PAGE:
Wedding Reception During Lent
(03-09-2021, 06:38 PM)jack89 Wrote: Per the 1962 Missal, Universal Church rules call for Fasting and complete Abstinence on Fridays and Saturdays of Lent, with Fasting and partial Abstinence the rest of the week.  The U.S. rules are a little different with partial Abstinence and Fasting on Saturdays.  

I've been following the Universal Church standards, but will make as exception for my son's wedding.

No, they don't. The rules that bind are the 1983 Code of Canon Law, which requires fasting and abstinence on Ash Wednesday and Good Friday, and abstinence on all other Fridays, unless changed by a particular country's bishops' conference. In England and Wales, the bishops recently made Friday abstinence mandatory again. In the US, you're allowed to do some other penance instead.

Keep the old rules all you want - they're good for you. But they're voluntary, and if you break something you voluntarily chose to do and aren't required to do, there's no sin. If you want to fully follow the old rules, don't have a wedding during Lent.
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(03-09-2021, 05:38 PM)ChairmanJoeAintMyPresident Wrote:
(03-09-2021, 05:35 PM)Paul Wrote: What fasting and abstinence rules? It’s a Saturday.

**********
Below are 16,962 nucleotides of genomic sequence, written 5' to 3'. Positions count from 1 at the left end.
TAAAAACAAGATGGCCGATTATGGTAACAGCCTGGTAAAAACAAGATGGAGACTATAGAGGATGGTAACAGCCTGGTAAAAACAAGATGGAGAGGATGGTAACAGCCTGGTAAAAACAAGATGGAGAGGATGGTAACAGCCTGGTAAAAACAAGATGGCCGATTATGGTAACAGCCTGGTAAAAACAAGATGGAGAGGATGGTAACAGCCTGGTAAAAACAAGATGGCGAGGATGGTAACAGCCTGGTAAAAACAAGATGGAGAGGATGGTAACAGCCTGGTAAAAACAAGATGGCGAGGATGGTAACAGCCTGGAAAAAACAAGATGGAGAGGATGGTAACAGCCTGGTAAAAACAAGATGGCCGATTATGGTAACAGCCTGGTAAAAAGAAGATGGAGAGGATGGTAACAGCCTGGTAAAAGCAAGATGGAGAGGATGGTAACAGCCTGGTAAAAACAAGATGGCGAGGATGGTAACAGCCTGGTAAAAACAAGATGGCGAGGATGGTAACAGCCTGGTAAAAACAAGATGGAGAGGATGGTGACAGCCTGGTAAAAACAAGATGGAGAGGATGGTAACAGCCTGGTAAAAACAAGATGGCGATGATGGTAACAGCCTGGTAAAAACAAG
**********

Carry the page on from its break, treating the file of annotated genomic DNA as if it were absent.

This is the "well ayckshually" of trad Catholicism.  I don't think anyone has forgotten how lax today's rules are.  :)

Apparently they have, because these sorts of questions keep coming up. I'd like to see the old rules back, and they're better for souls, but I'm not the one with the power to bind and loose. Thinking the old rules are still mandatory only leads to unnecessary worry and guilt, and could - and I'm not saying that's going on here - lead to looking down on other Catholics who only follow the lax new rules and don't fast during Lent, as well as worry others who might be traditionalist but don't do the full Lenten fast, and lead to scrupulousness. What's printed in hand missals is not the law, and the ones I have seen, including the Angelus Press one from the SSPX, list the traditional rules followed by the current rules, with the older rules in the past tense.

Curiously, one place where the new code is stronger is that it requires fasting beginning at age 18, instead of the older code's 21. Even if that's only six more days of fasting. But that does mean that 18-to-20-year-olds have an obligation even if they follow the old rules.

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